“Rate-setters appear eager to ease policy and mentioned during their June meeting minutes that they were not concerned about stronger-than-expected growth. However, this latest growth surprise supports our view that the MPC will postpone reducing the Bank Rate until September,” added Wood. May marked the fourth GDP increase in five months. Ashley Webb, UK Economist at Capital Economics, noted this trend indicates that the negative impacts of higher interest rates and inflation are diminishing. Capital Economics now forecasts a 0.7% quarter-on-quarter GDP increase for Q2, mirroring Q1 and surpassing the Bank of England’s predictions. “This marginally reduces the urgency for the Bank to cut interest rates,” Webb remarked. Nonetheless, Capital Economics anticipates a rate cut on August 1, with the timing heavily dependent on upcoming June inflation and May labor market data.

USD: In Australia, Fed Governor Lisa Cook expressed optimism about the US economy’s prospects, indicating that current data suggests a “soft landing.” She highlighted significant reductions in inflation from peak levels and a labor market that, although cooled, remains strong. Cook noted that the job vacancies to unemployment ratio has returned to pre-pandemic levels, and fewer workers are voluntarily quitting, signifying reduced confidence in finding better employment opportunities. “My baseline forecast, aligned with many external observers, is that inflation will continue to move towards the target over time without significant increases in unemployment,” Cook said. She emphasized the Fed’s responsiveness to potential changes in the unemployment rate. The US Dollar (USD) managed to recover some losses on Wednesday as markets processed Federal Reserve Chair Jerome Powell’s recent testimony. Powell reiterated the Fed’s data-driven approach to monetary policy, maintaining high interest rates until greater confidence in achieving the 2% inflation target is established. His comments allowed the Greenback to remain stable during Wednesday’s European session.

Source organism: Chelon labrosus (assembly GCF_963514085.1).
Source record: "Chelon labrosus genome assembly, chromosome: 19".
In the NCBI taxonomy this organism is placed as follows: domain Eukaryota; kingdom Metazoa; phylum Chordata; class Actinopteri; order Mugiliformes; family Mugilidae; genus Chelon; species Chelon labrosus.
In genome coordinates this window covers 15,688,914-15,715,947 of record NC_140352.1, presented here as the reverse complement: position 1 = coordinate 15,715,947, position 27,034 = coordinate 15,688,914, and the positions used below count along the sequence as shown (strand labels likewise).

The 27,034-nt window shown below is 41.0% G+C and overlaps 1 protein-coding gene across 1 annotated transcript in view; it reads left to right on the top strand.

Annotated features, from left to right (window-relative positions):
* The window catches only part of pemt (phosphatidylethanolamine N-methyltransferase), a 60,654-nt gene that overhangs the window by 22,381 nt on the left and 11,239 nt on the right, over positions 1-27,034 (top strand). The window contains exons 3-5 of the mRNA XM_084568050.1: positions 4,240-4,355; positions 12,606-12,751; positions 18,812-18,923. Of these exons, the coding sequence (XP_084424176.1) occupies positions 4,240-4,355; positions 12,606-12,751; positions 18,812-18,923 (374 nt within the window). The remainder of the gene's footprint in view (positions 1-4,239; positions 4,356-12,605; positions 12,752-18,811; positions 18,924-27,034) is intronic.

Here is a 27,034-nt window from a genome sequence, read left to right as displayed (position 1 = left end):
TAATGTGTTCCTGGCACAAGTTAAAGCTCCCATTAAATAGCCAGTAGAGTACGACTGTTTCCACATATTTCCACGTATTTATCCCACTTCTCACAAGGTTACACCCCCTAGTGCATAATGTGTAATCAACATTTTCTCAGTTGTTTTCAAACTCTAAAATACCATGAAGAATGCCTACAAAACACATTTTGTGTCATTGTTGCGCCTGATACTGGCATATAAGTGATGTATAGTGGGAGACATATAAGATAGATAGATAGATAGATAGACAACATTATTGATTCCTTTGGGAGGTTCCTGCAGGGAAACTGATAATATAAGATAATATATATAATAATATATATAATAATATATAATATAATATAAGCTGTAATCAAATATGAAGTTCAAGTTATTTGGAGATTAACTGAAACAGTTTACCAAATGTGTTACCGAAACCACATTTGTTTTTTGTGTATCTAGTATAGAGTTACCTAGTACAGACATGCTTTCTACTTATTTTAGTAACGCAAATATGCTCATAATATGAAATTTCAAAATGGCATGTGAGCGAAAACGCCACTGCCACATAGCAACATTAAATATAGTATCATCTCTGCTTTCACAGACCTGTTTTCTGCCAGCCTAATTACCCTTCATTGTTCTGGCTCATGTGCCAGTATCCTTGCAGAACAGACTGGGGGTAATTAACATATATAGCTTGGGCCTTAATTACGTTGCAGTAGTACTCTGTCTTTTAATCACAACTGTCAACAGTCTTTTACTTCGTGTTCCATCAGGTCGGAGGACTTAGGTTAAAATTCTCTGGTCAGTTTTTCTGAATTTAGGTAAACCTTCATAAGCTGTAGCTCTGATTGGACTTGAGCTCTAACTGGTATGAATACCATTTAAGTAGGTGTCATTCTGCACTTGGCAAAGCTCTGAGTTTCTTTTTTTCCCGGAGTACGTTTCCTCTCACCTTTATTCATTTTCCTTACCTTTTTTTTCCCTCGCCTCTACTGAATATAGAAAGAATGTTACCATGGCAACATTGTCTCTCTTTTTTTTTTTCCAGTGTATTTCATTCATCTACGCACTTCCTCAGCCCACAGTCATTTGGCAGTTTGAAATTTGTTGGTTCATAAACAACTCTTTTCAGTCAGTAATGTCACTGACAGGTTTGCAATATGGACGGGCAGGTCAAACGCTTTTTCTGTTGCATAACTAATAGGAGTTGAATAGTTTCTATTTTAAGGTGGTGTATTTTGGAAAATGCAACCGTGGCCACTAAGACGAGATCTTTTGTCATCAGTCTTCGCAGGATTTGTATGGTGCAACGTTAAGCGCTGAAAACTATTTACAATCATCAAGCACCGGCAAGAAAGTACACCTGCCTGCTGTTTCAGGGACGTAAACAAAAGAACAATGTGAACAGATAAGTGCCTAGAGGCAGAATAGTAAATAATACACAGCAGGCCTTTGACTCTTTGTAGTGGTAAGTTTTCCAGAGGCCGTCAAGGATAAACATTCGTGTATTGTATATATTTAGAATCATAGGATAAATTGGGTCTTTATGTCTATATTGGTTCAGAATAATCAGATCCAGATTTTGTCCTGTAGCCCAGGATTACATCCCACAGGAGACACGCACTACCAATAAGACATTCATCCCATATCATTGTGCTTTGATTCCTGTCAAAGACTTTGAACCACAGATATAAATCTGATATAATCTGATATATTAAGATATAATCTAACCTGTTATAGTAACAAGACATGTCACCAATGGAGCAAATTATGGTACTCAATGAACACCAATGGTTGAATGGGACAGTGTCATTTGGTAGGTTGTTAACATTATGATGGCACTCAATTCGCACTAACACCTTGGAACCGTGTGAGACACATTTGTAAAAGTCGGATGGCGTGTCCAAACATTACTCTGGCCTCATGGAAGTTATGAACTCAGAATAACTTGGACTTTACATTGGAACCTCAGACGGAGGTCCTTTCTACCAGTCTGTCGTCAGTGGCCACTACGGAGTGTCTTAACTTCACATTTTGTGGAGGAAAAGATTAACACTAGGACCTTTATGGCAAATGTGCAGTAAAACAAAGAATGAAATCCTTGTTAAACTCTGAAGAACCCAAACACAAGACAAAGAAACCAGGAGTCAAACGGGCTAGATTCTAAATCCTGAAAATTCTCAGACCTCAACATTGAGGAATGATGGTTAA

EUR: The Euro regained some ground against the US Dollar in Asia and Europe on Wednesday as investors considered Powell’s previous Congressional testimony and anticipated his second session on Capitol Hill. Powell’s remarks, which were largely expected, provided a slight boost to the Dollar. He reiterated the need for more data to justify an interest rate cut this year, with hopes that prices are moving in the right direction. The prevailing market view remains that a rate increase is unlikely, and the Fed may begin cautiously lowering US borrowing costs by September if inflation trends allow. However, this expectation was in place before Powell’s comments. EUR/USD is expected to trade within a narrow range until Thursday, when official US consumer price data and German inflation figures are released. Economists predict a slight deceleration in annualized US inflation to 3.1% in June from 3.3% in May, with the core rate remaining steady at 3.4%, still above the Fed’s target but on a downward trend. Germany’s final June inflation rate is anticipated to drop to 2.2% from 2.4%. Although Powell’s second day of testimony typically has less immediate market impact, investors may remain cautious until he concludes speaking.

*All rates shown are indicative of interbank rates and should only be used for indication purposes only. It is important to note that foreign exchange rates fluctuate and that rates may vary depending on the amount and the base currency that is purchased or sold. Rates are correct as of 8:00am UK time. CentralFX are not responsible for the rates shown.